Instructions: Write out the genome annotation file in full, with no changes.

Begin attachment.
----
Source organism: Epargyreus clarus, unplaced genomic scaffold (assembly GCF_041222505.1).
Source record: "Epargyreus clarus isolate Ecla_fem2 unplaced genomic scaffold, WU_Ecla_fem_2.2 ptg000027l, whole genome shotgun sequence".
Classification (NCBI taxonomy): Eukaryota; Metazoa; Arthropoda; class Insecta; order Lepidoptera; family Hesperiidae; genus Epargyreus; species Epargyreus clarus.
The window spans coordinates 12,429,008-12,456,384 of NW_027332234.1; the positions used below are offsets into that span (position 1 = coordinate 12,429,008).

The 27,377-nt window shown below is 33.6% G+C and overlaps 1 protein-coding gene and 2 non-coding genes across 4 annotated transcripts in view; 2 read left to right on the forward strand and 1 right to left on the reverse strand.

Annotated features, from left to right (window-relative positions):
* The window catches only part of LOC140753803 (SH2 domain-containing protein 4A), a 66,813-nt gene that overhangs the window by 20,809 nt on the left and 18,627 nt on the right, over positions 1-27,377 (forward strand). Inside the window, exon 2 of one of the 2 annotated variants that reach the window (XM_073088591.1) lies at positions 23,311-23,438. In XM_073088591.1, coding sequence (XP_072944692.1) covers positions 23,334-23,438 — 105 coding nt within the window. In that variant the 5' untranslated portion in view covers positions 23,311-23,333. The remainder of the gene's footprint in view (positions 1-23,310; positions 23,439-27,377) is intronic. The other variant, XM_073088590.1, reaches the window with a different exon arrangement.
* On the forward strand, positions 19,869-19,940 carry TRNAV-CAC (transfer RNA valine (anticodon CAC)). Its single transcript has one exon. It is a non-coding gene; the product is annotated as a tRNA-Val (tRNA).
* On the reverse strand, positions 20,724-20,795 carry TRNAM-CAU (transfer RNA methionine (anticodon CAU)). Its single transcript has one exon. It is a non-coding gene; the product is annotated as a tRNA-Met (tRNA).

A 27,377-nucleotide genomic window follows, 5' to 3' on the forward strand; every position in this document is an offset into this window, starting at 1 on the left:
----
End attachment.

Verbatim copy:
Source organism: Epargyreus clarus, unplaced genomic scaffold (assembly GCF_041222505.1).
Source record: "Epargyreus clarus isolate Ecla_fem2 unplaced genomic scaffold, WU_Ecla_fem_2.2 ptg000027l, whole genome shotgun sequence".
Classification (NCBI taxonomy): Eukaryota; Metazoa; Arthropoda; class Insecta; order Lepidoptera; family Hesperiidae; genus Epargyreus; species Epargyreus clarus.
The window spans coordinates 12,429,008-12,456,384 of NW_027332234.1; the positions used below are offsets into that span (position 1 = coordinate 12,429,008).

The 27,377-nt window shown below is 33.6% G+C and overlaps 1 protein-coding gene and 2 non-coding genes across 4 annotated transcripts in view; 2 read left to right on the forward strand and 1 right to left on the reverse strand.

Annotated features, from left to right (window-relative positions):
* The window catches only part of LOC140753803 (SH2 domain-containing protein 4A), a 66,813-nt gene that overhangs the window by 20,809 nt on the left and 18,627 nt on the right, over positions 1-27,377 (forward strand). Inside the window, exon 2 of one of the 2 annotated variants that reach the window (XM_073088591.1) lies at positions 23,311-23,438. In XM_073088591.1, coding sequence (XP_072944692.1) covers positions 23,334-23,438 — 105 coding nt within the window. In that variant the 5' untranslated portion in view covers positions 23,311-23,333. The remainder of the gene's footprint in view (positions 1-23,310; positions 23,439-27,377) is intronic. The other variant, XM_073088590.1, reaches the window with a different exon arrangement.
* On the forward strand, positions 19,869-19,940 carry TRNAV-CAC (transfer RNA valine (anticodon CAC)). Its single transcript has one exon. It is a non-coding gene; the product is annotated as a tRNA-Val (tRNA).
* On the reverse strand, positions 20,724-20,795 carry TRNAM-CAU (transfer RNA methionine (anticodon CAU)). Its single transcript has one exon. It is a non-coding gene; the product is annotated as a tRNA-Met (tRNA).

A 27,377-nucleotide genomic window follows, 5' to 3' on the forward strand; every position in this document is an offset into this window, starting at 1 on the left: